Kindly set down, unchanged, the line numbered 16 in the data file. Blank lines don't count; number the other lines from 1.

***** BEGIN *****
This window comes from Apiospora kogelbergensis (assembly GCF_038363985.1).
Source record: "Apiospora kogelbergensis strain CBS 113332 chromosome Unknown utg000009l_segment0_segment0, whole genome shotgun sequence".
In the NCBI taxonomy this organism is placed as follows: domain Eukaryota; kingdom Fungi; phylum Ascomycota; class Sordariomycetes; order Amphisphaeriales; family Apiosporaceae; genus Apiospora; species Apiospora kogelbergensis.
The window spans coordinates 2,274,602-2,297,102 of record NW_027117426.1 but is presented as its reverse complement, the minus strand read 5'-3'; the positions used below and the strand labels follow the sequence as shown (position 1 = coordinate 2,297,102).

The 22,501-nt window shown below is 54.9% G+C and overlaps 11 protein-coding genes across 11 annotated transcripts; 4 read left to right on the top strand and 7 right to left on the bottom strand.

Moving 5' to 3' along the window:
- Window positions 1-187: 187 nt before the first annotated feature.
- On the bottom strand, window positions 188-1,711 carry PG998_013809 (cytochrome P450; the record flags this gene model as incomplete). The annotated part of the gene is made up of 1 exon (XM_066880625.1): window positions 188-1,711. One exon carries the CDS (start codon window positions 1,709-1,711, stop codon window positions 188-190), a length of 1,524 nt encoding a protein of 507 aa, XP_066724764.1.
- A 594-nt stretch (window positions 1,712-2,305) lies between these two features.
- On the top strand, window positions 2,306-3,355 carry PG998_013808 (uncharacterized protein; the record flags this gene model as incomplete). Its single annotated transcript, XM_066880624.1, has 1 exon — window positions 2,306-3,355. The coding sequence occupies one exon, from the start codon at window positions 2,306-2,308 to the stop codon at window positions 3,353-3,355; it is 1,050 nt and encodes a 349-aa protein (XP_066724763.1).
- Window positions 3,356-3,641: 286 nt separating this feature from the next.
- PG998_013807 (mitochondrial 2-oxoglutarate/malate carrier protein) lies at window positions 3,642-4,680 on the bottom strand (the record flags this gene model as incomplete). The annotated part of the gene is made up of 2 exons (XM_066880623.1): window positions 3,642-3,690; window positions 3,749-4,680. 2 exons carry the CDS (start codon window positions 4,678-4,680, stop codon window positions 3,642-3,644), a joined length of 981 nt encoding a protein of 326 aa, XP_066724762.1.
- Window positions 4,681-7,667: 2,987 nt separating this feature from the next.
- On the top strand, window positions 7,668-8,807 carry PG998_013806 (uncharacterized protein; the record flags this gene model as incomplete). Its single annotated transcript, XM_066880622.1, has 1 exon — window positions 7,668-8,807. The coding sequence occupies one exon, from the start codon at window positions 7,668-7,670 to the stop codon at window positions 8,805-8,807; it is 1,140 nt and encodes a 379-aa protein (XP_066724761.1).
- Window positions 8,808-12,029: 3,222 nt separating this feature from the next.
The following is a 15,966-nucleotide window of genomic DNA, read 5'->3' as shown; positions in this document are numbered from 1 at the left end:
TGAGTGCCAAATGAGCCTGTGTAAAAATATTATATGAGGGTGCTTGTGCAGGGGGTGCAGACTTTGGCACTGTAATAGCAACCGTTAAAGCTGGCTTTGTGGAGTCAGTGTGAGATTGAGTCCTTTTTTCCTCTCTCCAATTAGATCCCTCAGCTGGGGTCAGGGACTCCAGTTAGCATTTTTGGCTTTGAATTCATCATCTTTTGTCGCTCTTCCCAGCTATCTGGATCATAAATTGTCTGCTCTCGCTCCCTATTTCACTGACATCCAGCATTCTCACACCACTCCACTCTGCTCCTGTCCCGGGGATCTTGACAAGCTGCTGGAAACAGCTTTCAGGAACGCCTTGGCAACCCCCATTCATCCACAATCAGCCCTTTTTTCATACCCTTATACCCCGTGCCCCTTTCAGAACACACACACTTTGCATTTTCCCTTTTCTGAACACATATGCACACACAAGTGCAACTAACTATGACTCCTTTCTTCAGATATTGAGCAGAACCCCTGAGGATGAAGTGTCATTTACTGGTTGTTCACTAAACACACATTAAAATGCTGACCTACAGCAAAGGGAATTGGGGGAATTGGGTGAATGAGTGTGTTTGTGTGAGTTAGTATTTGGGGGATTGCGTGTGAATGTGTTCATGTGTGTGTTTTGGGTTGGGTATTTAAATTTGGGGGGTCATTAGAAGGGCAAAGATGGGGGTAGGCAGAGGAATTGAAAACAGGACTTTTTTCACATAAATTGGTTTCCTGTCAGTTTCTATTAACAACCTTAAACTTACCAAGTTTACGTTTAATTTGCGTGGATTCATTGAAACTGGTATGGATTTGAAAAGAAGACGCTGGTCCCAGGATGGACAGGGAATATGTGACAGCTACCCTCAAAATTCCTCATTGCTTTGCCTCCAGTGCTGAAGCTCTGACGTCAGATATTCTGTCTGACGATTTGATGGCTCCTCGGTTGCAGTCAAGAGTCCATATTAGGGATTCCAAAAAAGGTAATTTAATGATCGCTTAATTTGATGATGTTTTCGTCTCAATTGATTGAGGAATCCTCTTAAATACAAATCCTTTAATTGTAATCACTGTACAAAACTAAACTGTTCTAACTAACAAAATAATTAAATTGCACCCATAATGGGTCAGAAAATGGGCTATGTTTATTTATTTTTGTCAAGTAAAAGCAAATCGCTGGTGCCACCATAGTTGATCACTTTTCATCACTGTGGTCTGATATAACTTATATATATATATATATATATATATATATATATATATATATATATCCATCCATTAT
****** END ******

The following is a 15,966-nucleotide window of genomic DNA, read 5'->3' as shown; positions in this document are numbered from 1 at the left end: